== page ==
In 2024, as the world emerges from the energy crisis and turns its focus squarely on sustainability and the energy transition, utilities will have numerous opportunities to gain a deeper understanding of consumer needs and preferences and focus on providing a digitalized and connected experience aligned with consumer personas, analytics-based insights, and end-to-end digitalized interactions across energy and energy services. Utilities will advance energy management and smart home solutions, further define their role in the EV charging ecosystem, enable consumers to better manage their usage and participate in demand-response programs, and provide new clean and sustainable energy options.

As consumers begin to play a greater role in energy generation and distribution, connected assets will likely become a new revenue stream for utilities providers. Companies should already be considering business models that involve selling equipment and support services to prosumers to help prosumers establish, manage, and monetize their own energy systems.

4. Refining cloud capabilities with industry clouds

Industry clouds are verticalized offerings tailored to the specific needs of an industry, coupled with the advantages of cloud computing. The approach offers pre-built applications, templates, data models, and processes based on critical industry considerations such as regulatory requirements and complex infrastructure management procedures. Utilities industry clouds allow companies to deploy new solutions and services quickly, respond to industry changes and market conditions, and adapt to customer needs.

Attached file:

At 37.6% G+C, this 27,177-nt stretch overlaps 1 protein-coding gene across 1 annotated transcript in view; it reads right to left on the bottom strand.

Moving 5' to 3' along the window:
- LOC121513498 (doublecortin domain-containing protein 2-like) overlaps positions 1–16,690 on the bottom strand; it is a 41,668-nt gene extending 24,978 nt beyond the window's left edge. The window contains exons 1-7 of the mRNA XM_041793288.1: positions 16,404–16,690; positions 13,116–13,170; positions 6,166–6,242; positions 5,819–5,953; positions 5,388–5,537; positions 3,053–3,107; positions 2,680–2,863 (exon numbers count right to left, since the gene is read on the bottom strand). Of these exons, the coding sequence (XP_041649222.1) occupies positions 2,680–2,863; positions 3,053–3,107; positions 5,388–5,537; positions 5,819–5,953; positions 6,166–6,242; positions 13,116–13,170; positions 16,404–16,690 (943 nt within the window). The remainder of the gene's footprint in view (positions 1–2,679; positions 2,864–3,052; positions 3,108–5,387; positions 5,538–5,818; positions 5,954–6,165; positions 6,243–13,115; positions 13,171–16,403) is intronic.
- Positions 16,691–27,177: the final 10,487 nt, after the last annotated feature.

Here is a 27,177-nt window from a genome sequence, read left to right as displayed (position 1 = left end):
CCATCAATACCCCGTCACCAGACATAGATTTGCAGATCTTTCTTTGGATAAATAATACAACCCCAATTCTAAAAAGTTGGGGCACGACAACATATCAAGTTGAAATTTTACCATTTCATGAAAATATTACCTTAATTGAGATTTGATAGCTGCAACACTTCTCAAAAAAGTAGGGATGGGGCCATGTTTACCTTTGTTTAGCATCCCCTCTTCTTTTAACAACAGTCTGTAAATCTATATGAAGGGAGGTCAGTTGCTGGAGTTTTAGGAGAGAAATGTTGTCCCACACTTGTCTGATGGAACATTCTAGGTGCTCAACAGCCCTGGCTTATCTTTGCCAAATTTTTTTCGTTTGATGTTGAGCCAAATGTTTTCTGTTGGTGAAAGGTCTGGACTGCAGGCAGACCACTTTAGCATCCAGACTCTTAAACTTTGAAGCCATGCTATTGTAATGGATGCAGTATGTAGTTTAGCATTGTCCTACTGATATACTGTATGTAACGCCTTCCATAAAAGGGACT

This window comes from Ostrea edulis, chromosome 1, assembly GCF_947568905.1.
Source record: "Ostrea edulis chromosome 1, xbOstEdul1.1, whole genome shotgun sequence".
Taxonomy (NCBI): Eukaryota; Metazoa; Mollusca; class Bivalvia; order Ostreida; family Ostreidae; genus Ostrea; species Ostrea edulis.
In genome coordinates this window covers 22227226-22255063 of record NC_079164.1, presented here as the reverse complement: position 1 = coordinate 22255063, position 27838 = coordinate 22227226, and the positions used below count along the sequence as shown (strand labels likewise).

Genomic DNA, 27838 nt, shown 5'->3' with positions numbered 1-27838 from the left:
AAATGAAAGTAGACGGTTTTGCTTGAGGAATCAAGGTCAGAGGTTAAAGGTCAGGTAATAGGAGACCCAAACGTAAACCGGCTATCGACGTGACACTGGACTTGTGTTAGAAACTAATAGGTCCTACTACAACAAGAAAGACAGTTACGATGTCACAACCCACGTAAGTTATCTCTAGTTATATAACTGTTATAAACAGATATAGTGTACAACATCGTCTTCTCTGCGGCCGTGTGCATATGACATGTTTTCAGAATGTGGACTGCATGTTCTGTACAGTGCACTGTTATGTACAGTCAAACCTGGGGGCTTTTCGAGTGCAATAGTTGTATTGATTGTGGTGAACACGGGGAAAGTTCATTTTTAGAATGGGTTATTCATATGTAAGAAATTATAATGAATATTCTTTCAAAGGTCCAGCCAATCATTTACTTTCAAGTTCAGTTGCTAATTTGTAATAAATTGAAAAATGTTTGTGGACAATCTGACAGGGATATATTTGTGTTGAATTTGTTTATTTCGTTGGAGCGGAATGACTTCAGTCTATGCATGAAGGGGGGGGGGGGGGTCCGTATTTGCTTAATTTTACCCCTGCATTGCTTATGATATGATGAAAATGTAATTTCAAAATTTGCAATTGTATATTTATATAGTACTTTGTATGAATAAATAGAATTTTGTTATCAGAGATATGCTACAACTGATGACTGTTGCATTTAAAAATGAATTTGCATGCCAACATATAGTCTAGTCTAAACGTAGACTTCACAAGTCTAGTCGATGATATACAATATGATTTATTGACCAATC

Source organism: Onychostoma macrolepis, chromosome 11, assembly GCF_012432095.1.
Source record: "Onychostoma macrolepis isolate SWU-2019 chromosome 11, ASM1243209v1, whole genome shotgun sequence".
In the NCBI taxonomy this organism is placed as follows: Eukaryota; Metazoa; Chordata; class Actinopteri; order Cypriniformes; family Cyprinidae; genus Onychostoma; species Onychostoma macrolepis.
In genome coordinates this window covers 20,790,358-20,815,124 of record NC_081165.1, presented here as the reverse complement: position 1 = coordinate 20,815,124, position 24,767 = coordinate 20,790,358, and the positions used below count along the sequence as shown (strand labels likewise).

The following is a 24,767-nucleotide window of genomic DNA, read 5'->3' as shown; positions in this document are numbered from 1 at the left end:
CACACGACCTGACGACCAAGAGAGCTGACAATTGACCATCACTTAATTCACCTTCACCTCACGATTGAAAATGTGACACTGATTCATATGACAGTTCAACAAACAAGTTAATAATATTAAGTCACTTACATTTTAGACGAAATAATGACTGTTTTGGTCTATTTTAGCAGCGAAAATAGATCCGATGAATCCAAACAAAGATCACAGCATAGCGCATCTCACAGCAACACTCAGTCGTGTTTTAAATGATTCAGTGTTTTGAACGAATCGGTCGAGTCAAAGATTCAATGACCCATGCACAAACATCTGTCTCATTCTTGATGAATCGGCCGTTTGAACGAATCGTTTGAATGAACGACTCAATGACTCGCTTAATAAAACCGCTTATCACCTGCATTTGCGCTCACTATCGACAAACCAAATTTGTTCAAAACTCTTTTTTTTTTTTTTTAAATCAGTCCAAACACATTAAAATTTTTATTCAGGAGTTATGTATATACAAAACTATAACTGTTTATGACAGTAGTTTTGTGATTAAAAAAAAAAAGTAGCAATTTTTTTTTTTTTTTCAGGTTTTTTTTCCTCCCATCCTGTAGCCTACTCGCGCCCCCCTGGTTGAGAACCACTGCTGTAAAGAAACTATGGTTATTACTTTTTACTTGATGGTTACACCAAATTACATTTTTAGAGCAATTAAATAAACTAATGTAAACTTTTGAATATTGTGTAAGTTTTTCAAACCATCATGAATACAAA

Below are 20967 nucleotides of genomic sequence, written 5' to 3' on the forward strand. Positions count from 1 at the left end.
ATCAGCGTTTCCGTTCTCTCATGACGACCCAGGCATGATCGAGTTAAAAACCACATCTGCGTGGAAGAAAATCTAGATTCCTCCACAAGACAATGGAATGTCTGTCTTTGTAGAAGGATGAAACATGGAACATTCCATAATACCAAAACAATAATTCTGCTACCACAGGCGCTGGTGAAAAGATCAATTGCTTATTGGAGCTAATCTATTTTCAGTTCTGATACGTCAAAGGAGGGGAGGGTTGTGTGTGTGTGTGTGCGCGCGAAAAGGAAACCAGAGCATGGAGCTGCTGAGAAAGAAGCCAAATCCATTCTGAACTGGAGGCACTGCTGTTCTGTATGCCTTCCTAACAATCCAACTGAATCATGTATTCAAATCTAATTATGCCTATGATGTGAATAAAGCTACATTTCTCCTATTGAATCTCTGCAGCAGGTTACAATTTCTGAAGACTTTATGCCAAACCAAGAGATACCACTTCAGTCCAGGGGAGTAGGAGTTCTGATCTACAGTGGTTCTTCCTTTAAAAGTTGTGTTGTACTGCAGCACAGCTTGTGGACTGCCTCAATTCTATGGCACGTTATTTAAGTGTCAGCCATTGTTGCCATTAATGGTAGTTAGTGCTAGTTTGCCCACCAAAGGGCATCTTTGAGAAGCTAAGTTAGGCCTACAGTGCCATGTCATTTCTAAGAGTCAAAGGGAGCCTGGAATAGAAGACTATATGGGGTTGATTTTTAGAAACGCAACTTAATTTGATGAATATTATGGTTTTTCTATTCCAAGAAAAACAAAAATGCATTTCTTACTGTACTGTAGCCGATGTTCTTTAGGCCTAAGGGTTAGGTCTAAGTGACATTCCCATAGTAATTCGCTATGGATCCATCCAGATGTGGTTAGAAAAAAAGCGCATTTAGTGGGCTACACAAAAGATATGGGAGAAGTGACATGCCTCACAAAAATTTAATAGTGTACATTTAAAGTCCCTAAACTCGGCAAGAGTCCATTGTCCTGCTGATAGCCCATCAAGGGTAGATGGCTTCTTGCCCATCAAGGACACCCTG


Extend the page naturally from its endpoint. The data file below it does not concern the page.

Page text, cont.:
Many utilities are already utilizing industry clouds as they seek to accelerate digital transformation. As they standardize functionalities and data, utilities can pave the way for an ecosystem of cloud services that will advance new, more distributed operating models. However, to derive the maximum benefits from these industry clouds, utilities need to continue reimagining and streamlining their legacy business processes to make them more customer-centric, automated, and agile. As they review their legacy application landscape, utilities will need to identify and retain the system capabilities that provide differentiation (customer engagement, products, pricing, etc.) while utilizing the capabilities of industry clouds to optimize standardized capabilities such as billing, metering, and market data exchange.   

The energy transition is accelerating, but it will be several decades before the utilities industry approaches anything close to a steady-state business model and operational landscape. Not all current business models are guaranteed to survive, but industry leaders can view that reality as an exciting opportunity to invest in the data and technology tools that will reveal new horizons of innovation and efficiency. The utilities that are equally data-driven and inventive will be the winners in an increasingly decentralized future. 

About the Authors

Shirish Patil
Head of Consulting – Utilities, ECO, and GIS  

Diptarka Sensarma
Enterprise Transformational Leader – ENU